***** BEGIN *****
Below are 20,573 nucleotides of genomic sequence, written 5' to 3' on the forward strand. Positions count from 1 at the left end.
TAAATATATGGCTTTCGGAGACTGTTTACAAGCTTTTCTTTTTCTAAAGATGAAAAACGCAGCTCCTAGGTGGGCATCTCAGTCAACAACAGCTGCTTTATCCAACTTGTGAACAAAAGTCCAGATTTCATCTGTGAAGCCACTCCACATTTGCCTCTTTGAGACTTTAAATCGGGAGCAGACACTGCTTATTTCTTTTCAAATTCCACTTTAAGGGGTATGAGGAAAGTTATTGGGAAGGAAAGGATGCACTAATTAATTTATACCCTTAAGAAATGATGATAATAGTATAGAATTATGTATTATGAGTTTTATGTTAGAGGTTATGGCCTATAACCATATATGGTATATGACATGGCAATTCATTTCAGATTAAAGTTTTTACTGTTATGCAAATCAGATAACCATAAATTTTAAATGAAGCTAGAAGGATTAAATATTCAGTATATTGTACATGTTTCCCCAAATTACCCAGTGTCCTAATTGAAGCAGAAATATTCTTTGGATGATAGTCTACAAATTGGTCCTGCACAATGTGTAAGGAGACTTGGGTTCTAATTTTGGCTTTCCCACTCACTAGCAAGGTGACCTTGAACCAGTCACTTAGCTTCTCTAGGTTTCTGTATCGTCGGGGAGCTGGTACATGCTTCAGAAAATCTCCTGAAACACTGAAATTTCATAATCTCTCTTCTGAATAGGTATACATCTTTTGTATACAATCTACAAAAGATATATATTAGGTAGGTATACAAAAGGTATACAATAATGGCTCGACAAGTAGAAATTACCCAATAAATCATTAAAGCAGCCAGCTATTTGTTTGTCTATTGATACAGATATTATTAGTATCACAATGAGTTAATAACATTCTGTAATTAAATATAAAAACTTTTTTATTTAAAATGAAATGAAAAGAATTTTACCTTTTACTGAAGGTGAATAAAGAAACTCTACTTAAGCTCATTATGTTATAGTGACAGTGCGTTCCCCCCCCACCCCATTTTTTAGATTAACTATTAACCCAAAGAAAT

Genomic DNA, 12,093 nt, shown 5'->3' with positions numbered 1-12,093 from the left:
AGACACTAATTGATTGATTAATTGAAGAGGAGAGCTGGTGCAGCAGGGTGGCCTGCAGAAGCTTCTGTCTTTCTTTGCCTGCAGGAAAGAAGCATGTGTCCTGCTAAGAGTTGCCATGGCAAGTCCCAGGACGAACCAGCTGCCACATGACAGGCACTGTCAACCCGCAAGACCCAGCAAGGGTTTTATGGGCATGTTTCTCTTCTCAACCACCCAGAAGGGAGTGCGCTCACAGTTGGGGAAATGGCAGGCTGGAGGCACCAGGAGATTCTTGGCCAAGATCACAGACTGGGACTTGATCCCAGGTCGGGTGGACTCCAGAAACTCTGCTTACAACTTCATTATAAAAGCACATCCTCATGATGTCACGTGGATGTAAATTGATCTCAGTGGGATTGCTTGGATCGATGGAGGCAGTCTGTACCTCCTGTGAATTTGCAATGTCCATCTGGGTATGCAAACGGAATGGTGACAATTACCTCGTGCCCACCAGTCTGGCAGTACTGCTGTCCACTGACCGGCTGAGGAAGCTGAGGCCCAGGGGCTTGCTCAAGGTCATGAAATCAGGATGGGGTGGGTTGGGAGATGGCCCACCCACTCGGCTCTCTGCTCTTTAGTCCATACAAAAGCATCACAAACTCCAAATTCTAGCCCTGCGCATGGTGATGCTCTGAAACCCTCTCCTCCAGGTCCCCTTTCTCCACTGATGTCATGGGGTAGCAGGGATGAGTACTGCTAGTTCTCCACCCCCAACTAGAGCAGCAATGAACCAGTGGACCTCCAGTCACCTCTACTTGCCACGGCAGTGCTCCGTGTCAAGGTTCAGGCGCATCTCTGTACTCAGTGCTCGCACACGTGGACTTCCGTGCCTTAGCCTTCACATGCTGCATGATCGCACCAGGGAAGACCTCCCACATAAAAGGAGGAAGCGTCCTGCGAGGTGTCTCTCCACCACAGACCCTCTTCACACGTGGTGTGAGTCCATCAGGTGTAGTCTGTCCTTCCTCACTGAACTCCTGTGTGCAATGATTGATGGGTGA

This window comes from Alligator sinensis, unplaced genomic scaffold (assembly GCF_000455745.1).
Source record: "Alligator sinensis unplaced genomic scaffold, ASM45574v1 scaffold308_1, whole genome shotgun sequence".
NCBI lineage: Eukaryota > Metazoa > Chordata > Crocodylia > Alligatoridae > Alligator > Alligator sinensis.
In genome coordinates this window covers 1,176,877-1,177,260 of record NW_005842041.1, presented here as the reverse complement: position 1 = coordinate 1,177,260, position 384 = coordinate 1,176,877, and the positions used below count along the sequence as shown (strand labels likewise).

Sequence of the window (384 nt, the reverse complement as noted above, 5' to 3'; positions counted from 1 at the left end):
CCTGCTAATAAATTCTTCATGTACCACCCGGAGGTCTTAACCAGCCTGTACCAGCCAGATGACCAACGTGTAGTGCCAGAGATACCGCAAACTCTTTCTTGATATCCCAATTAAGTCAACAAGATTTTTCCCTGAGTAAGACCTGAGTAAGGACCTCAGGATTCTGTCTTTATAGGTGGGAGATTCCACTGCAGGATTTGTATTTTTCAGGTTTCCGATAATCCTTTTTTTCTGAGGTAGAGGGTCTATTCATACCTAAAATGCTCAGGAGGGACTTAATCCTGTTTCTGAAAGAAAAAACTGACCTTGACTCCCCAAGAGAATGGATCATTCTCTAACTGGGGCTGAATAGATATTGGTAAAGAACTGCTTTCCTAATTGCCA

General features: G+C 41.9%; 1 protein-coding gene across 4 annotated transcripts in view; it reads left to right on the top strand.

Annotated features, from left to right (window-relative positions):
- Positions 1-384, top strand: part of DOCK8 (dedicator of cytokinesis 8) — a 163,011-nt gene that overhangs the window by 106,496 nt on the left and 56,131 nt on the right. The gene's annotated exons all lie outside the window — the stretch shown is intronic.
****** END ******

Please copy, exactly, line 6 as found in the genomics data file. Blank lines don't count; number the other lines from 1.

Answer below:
Source record: "Alligator sinensis unplaced genomic scaffold, ASM45574v1 scaffold308_1, whole genome shotgun sequence".